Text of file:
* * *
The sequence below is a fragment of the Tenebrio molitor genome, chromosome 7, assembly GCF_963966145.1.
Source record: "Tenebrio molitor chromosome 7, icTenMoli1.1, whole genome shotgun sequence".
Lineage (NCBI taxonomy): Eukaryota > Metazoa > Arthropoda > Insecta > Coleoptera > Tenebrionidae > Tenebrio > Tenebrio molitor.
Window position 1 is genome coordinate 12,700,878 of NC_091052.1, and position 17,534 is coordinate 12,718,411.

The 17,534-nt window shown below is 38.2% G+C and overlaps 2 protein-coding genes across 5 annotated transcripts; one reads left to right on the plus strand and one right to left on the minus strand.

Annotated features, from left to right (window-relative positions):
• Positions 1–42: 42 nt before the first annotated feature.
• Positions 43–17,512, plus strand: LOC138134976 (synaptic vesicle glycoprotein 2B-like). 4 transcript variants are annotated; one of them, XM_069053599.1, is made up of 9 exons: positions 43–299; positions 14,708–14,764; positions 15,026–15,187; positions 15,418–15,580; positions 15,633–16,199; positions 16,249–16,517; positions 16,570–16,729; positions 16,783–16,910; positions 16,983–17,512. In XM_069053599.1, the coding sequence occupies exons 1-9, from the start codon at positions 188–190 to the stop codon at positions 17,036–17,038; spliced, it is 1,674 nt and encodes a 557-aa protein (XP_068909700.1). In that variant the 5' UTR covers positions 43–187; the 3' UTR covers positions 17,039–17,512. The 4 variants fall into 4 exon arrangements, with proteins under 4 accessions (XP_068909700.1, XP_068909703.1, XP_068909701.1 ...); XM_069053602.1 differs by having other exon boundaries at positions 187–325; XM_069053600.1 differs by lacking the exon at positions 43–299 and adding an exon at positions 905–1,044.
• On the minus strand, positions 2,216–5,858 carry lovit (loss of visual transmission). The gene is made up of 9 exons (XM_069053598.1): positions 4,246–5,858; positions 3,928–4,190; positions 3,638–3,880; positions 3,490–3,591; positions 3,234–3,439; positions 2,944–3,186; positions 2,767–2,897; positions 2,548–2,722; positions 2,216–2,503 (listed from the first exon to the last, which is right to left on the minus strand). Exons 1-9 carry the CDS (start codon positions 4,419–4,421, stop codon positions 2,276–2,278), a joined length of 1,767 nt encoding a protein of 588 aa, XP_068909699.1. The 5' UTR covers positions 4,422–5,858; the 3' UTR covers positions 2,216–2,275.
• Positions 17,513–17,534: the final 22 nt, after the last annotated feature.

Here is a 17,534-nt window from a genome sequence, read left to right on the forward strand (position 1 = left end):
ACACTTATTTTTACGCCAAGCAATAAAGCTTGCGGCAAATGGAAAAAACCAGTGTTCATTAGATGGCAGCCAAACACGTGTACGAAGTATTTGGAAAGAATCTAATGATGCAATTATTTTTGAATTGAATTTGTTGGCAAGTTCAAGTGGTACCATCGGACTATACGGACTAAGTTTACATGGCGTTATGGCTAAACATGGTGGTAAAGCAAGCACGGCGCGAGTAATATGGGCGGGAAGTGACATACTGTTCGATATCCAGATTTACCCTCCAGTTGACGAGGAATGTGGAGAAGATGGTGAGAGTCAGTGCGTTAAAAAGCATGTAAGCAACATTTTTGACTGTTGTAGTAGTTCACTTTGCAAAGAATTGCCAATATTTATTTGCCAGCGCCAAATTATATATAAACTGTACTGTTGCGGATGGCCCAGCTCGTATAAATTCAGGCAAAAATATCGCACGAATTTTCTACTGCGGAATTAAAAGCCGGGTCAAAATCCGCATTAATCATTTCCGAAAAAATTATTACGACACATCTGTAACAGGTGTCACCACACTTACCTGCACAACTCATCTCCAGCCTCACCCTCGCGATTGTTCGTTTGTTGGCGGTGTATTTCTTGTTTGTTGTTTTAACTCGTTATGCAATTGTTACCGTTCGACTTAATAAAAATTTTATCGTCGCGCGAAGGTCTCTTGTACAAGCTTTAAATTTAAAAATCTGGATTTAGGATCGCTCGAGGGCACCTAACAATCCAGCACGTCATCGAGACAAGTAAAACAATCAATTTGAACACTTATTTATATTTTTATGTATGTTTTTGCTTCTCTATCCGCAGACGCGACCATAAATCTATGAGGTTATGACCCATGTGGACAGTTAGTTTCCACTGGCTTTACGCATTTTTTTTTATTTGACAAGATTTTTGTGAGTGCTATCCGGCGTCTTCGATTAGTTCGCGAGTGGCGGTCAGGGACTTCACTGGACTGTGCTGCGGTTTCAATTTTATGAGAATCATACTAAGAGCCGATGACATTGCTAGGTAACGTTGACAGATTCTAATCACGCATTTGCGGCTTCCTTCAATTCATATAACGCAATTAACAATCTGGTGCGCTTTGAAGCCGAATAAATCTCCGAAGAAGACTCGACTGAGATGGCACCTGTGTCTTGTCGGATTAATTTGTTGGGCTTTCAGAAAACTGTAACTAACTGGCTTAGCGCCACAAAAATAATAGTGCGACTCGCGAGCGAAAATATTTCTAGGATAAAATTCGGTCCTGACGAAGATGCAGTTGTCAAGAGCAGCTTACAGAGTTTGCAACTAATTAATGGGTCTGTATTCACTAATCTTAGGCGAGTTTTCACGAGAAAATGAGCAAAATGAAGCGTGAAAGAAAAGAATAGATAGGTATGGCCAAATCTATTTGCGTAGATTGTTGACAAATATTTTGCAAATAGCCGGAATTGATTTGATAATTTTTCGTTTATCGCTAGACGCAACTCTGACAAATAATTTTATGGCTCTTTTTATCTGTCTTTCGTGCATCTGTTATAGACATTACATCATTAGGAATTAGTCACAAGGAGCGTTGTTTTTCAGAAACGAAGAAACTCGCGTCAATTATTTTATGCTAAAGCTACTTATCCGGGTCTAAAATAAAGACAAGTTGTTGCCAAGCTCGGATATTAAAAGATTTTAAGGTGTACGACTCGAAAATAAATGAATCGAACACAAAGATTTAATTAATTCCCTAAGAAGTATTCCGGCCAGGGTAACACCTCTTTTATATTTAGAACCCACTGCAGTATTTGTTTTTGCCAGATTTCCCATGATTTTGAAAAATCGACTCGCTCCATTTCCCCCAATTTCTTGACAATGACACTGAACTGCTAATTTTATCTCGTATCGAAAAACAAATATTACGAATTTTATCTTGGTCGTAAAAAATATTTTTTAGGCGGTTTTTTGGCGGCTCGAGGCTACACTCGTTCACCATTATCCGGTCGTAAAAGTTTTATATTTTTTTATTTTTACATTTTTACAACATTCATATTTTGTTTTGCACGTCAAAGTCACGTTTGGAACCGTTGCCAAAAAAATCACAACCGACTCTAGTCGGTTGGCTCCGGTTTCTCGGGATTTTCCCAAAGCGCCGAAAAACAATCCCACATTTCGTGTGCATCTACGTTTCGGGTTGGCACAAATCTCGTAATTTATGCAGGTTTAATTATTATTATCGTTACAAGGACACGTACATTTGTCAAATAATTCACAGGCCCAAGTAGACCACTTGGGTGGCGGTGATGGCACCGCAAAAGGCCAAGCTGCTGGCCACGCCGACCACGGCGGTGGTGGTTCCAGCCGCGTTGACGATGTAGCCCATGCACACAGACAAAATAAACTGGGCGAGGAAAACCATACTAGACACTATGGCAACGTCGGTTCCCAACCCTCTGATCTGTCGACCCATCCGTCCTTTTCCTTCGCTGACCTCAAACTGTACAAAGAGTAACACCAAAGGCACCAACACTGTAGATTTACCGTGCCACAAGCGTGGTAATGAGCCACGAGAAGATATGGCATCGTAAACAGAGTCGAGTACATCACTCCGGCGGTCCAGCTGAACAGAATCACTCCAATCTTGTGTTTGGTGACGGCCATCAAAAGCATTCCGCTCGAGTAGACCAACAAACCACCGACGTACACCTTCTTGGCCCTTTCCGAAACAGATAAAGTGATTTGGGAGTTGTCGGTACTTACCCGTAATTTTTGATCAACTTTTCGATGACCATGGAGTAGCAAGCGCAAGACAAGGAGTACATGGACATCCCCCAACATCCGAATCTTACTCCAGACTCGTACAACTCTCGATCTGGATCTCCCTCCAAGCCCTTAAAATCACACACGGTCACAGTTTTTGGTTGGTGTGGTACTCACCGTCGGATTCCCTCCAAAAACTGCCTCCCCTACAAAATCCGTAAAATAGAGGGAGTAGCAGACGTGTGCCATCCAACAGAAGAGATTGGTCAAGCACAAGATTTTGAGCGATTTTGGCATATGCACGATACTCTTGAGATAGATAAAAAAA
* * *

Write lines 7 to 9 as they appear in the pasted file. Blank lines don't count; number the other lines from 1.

• Positions 1–42: 42 nt before the first annotated feature.
• Positions 43–17,512, plus strand: LOC138134976 (synaptic vesicle glycoprotein 2B-like). 4 transcript variants are annotated; one of them, XM_069053599.1, is made up of 9 exons: positions 43–299; positions 14,708–14,764; positions 15,026–15,187; positions 15,418–15,580; positions 15,633–16,199; positions 16,249–16,517; positions 16,570–16,729; positions 16,783–16,910; positions 16,983–17,512. In XM_069053599.1, the coding sequence occupies exons 1-9, from the start codon at positions 188–190 to the stop codon at positions 17,036–17,038; spliced, it is 1,674 nt and encodes a 557-aa protein (XP_068909700.1). In that variant the 5' UTR covers positions 43–187; the 3' UTR covers positions 17,039–17,512. The 4 variants fall into 4 exon arrangements, with proteins under 4 accessions (XP_068909700.1, XP_068909703.1, XP_068909701.1 ...); XM_069053602.1 differs by having other exon boundaries at positions 187–325; XM_069053600.1 differs by lacking the exon at positions 43–299 and adding an exon at positions 905–1,044.
• On the minus strand, positions 2,216–5,858 carry lovit (loss of visual transmission). The gene is made up of 9 exons (XM_069053598.1): positions 4,246–5,858; positions 3,928–4,190; positions 3,638–3,880; positions 3,490–3,591; positions 3,234–3,439; positions 2,944–3,186; positions 2,767–2,897; positions 2,548–2,722; positions 2,216–2,503 (listed from the first exon to the last, which is right to left on the minus strand). Exons 1-9 carry the CDS (start codon positions 4,419–4,421, stop codon positions 2,276–2,278), a joined length of 1,767 nt encoding a protein of 588 aa, XP_068909699.1. The 5' UTR covers positions 4,422–5,858; the 3' UTR covers positions 2,216–2,275.